Written by Alisa Mullins
Ravens weren't the only winning animals in Super Bowl XLVII. Great apes finally got a
reprieve when CareerBuilder
at long last decided to stop dressing up chimpanzees in business suits and
featuring them in ads about immature coworkers. The ads were unintentionally
ironic, since the chimpanzees truly were immature, as in babies. Thank the
football gods that CareerBuilder decided to retire those idiotic ads before Ray Lewis got his first hip replacement.
In fact, no great apes were used in any Super Bowl commercial this year, the
first year since all the top 10 U.S. advertising agencies pledged never to use
great apes in their advertising after meeting with PETA.
As shown in PETA's video exposé,
narrated by Anjelica
Huston, great apes are torn away from their mothers shortly
after birth and are beaten in order to force them to perform. Once they get
too powerful and dangerous to control, they are often discarded at dismal roadside zoos.
Great apes weren't the only animals given
the day off. Most of the exotic animals featured in the Super Bowl ads were
computer generated, not that the average viewer could tell the difference. It
makes a big difference to the animals, though, when advertisers opt for
realistic computer-generated imagery and animatronic stand-ins and refrain from
subjecting real animals to the rigors and abuse of training both on the set and
During a PETA undercover investigation
of a facility that trains big cats, we documented that the animals were deprived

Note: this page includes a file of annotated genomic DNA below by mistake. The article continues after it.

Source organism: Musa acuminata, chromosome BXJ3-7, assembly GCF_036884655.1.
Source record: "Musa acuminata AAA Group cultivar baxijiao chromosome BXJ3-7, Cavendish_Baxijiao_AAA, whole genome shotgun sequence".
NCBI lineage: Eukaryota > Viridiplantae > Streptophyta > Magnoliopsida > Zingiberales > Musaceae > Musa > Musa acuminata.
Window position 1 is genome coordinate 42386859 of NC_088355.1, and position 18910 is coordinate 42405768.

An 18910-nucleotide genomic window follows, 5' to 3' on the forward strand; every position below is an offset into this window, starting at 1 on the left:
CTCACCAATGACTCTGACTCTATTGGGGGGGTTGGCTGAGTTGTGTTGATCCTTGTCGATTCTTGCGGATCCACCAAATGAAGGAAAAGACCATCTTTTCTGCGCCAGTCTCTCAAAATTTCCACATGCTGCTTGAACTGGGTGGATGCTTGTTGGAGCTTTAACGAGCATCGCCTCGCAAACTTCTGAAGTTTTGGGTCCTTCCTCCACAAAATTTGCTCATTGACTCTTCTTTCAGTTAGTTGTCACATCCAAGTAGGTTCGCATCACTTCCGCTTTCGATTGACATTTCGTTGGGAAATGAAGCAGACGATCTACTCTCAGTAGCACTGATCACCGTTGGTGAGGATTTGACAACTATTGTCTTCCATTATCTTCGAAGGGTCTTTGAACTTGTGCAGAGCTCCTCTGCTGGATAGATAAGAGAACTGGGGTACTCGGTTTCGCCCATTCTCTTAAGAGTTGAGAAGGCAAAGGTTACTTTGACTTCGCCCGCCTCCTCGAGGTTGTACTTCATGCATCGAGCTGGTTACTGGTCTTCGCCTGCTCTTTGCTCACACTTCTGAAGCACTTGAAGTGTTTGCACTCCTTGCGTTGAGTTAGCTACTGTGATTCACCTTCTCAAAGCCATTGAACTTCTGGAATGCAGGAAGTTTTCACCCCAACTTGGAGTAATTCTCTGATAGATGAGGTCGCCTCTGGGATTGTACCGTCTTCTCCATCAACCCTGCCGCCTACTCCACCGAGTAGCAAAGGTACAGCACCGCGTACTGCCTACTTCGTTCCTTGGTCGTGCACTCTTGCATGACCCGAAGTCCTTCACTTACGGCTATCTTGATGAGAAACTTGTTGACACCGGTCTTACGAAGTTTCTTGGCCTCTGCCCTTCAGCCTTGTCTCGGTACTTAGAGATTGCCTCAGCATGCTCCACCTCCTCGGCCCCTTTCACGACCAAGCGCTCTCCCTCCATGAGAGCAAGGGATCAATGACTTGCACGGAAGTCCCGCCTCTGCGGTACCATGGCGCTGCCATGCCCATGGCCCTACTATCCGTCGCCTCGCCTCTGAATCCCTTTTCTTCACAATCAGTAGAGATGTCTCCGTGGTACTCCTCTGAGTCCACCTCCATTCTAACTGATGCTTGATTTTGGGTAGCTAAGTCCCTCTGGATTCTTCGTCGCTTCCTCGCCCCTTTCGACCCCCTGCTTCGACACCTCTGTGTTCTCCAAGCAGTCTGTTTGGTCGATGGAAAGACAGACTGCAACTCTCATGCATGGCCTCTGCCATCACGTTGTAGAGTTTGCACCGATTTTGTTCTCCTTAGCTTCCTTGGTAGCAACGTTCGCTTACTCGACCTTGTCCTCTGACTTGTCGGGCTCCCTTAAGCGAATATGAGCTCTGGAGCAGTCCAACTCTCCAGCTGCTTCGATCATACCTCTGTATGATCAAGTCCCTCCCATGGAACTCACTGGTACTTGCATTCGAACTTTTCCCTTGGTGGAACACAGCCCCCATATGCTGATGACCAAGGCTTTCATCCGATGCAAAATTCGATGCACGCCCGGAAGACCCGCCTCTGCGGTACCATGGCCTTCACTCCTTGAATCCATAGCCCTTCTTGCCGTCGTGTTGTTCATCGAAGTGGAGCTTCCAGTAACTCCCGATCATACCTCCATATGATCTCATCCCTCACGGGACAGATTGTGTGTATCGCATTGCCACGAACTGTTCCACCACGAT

of food, dragged by chains around their necks, hit in the face, and smashed
over the head with ax handles. When they're not being
forced to perform, exotic animals are confined almost constantly to cages and
If this Super Bowl is any indication, cutting-edge
companies seem to be recognizing that compassionate customers are turned off by
animal abuse and will tune out cruel ads—because the only squirrel dance that we want to see during the Super Bowl features a burly linebacker.
Written by PETA
Obviously, Veggie Love would have been the best Super Bowl commercial of all time. But because NBC rejected PETA's ad, we had to leave it off our list of the most appealing and most appalling commercials that aired during this year's game:
Bridgestone: In Bridgestone's Super Bowl entry, Mr. and Mrs. Potato Head are out for a country drive, swerving around a curvy mountain road. With Mrs. Potato Head busy screaming at Mr. Potato Head, he turns a blind corner and almost runs into a flock of sheep. Thankfully, Bridgestone's tires save the day (and the sheep!) and offer viewers a reminder that it's important to brake for animals. (This is a big deal: Every day, an estimated 1 million animals are killed on U.S. highways alone.)
Coca-Cola: This ad dazzled Super Bowl viewers with its CGI portrayal of ladybugs, grasshoppers, bumblebees, dragonflies, and other insects. An ad this beautiful showcases the advancements in CGI and animatronic technologies that have completely eliminated the need to use live animals in film, television, and advertising. Coca-Cola proves that you can put together a successful ad that makes no artistic compromises while still sending the important message that animal abuse is always wrong.